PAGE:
Introduction: Denim Jacket Bag
As a 20 year old fashion design student, aesthetics and functionality are what I focus on. In this piece I have created a denim jacket out of donated denim pants and jackets. This jacket has a detachable hoodie that can turn into a bag and the jacket itself can be converted into a large tote bag to carry things in.
6 pairs of denims pants
1 yard of velcro
3 shoe laces
4 metal strap attachments
32 inch separating zipper
Step 1: Cut Fabric
Cut the denim fabric into squares or rectangles and begin to sew them together to create the denim fabric that the clothing pattern will be laid over. Lay the fabric right side to right side and sew 4/8 of an inch from the end of the fabric.
Step 2: Make and Lay the The Jacket Pattern Over the Fabric
To create the pattern, copy a sleeve, front, back, and hood pattern from an already existing piece. Place the garment over the pattern paper with cardboard underneath both the garment and pattern paper. Grab a pin and pin holes along the seam line to create the pattern. Cut out and lay over fabric, then cut out the fabric.
Step 3: Cut Out Pieces and Begin Assembly.
Place the pattern over the fabric and cut out the pieces. Connect the pieces in the third photo by the shoulder line as seen in the fourth photo. Face the hoodies on top of each other, right side facing right side and sew along the curved line seen in photo five. Connect the sleeves seen in photo 1 into the armhole seen in photo 2. Make sure then when the sleeve is sewn onto the sleeve hole that it is done before closing the side seams of the jacket. Again, layer right sides facing right sides and stitch them together.
Most of everything that is being sewn together is being done inside out. Just remember that the sides that are supposed to be showing are the ones that are gonna be facing each other when it is being sewn.
Step 4: Making the Detachable Hoodie
After the hoodie has been sewed together, one would then sew a band around the bottom of the hoodie that is 2 inches wide and however long the hoodie circumference is. Mine was 32 inches around, make sure to add another inch because that extra fabric will be used to finish off the seam toward the end of the hoodie. When sewing the hoodie make sure to leave some space to be able to feed the shoelace. The band seen in the first photo is then gonna get folded revealing the right side, then sewn on the opposite side to secure it in place. The second photo is how it would look once it's done being sewn. Add Velcro on the inner side of the hoodie so that it can attach itself to the jacket at the neck line. Attach the strap attachment to the hoodie via a thin piece of fabric as seen in photo three. Do the same on the other side.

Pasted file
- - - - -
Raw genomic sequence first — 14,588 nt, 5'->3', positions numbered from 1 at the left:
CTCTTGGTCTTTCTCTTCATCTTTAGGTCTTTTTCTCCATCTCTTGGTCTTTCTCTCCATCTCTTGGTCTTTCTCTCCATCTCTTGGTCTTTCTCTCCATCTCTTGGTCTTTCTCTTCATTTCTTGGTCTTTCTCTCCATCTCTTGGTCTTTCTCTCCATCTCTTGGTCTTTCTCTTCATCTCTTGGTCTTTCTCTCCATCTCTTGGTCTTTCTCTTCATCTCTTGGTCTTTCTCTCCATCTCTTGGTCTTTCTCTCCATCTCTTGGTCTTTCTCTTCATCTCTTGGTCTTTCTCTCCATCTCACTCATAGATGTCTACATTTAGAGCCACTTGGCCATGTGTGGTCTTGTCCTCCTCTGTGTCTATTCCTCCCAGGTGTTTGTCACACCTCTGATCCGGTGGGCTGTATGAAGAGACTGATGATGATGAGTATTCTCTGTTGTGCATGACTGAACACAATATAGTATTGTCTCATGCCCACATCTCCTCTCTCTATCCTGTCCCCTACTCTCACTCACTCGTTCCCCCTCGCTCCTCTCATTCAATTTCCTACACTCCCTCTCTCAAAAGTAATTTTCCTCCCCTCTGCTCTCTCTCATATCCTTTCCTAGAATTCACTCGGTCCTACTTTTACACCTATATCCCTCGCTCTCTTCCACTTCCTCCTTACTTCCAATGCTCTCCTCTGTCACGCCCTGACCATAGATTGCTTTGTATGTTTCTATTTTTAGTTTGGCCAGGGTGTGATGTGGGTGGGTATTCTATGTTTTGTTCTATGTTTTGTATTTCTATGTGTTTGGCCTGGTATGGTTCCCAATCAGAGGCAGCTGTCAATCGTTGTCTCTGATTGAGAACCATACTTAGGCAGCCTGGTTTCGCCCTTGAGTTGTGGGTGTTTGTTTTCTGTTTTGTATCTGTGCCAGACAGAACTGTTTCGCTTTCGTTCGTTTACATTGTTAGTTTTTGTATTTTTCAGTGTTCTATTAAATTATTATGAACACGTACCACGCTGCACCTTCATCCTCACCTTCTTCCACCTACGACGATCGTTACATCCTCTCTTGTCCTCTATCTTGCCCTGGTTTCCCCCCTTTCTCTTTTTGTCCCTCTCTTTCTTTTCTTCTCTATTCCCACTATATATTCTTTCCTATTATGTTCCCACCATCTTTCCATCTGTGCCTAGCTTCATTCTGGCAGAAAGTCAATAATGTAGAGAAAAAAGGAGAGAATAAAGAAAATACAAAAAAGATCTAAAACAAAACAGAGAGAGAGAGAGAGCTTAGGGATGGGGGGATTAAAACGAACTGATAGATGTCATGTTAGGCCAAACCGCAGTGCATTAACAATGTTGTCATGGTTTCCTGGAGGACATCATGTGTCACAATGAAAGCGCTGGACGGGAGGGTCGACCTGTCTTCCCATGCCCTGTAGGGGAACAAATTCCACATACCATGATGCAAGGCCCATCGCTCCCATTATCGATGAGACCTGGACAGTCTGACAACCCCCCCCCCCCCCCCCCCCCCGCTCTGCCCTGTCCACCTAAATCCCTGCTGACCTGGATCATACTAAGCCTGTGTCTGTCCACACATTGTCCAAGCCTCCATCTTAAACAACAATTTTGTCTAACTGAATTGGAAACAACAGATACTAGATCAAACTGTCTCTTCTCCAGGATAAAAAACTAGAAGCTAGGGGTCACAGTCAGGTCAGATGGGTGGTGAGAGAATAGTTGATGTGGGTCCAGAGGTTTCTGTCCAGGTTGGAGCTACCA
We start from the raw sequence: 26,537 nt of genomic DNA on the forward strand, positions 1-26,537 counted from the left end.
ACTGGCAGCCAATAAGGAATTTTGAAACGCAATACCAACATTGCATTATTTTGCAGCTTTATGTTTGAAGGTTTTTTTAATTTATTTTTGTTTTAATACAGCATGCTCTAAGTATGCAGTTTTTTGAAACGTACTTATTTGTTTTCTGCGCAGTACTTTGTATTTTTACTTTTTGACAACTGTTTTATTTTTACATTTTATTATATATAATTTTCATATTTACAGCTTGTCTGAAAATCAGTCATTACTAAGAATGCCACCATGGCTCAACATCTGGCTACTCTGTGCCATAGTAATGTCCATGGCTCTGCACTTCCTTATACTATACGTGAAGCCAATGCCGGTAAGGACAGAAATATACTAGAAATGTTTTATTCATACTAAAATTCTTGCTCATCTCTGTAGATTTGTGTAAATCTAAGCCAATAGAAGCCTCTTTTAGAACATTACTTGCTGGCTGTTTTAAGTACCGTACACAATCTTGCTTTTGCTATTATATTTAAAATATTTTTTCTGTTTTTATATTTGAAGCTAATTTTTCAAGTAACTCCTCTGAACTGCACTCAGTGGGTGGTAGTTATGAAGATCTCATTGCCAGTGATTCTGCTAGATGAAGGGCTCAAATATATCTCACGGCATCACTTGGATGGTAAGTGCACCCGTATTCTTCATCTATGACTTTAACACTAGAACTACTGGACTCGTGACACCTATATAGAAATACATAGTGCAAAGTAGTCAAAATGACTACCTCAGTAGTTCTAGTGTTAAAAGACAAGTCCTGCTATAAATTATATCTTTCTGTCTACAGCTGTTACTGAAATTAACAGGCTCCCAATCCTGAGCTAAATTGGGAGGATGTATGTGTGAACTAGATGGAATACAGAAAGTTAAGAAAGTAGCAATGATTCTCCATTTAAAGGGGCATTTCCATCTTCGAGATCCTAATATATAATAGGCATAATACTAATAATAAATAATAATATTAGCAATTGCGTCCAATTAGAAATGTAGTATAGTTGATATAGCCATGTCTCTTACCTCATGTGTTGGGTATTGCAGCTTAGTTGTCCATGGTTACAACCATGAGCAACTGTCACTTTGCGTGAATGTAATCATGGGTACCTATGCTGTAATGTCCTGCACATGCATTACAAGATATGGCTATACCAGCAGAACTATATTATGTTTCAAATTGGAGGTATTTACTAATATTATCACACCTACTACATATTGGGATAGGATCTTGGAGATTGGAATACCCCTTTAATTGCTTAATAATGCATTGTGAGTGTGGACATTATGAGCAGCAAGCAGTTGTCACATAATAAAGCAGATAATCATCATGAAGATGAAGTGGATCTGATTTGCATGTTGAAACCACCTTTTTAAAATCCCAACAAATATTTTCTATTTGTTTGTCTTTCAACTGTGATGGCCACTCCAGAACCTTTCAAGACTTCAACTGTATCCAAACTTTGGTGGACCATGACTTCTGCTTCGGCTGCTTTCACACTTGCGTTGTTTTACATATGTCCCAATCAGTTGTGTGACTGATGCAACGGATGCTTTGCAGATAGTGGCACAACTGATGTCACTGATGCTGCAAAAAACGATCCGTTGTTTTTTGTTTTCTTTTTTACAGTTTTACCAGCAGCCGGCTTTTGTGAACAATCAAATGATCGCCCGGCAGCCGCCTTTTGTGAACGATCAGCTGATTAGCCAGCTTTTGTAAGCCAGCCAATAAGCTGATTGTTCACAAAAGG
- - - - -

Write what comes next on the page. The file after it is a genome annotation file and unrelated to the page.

Step 5: Closing the Neck Hole for the Book Bag
Attach the zipper alongside the neckline so that it is able to open and close when used as a bag or jacket. Make sure that the zipper is a separation zipper. When sewing the zipper it is best to do it with the garment inside out so that one can see the inversion of the zipper better in regards to garment being inside out. Now when the zipper is closed the bottom of the bag will be closed.
Step 6: Adding the Final Touches for Bag Conversion.
Here one would place the waist band around the waist line of the jacket. When inside out the waist band becomes the top of the bag. The same way that the band was put onto the hoodie, then attach the strap attachments as it was done on the hoodie. Attach these on the sides of the bag so that the bag can be stable when held in the shoulder. Add velcro to the waist band on the inner side when in jacket form in the middle where the side seams are. Then add some velcro pieces to the cuffs of the jacket so that when converted into bag form it can attach to the waistband so that the sleeves aren't flying around. This fortifies the structure of the bag so that nothing flies out.
Participated in the
Sew Tough Challenge
3 years ago on Step 6
nice job my son weould LOVE this
Reply 3 years ago
thank you for the sopport!
3 years ago
Very fun idea! Looks very sturdy :)
Reply 3 years ago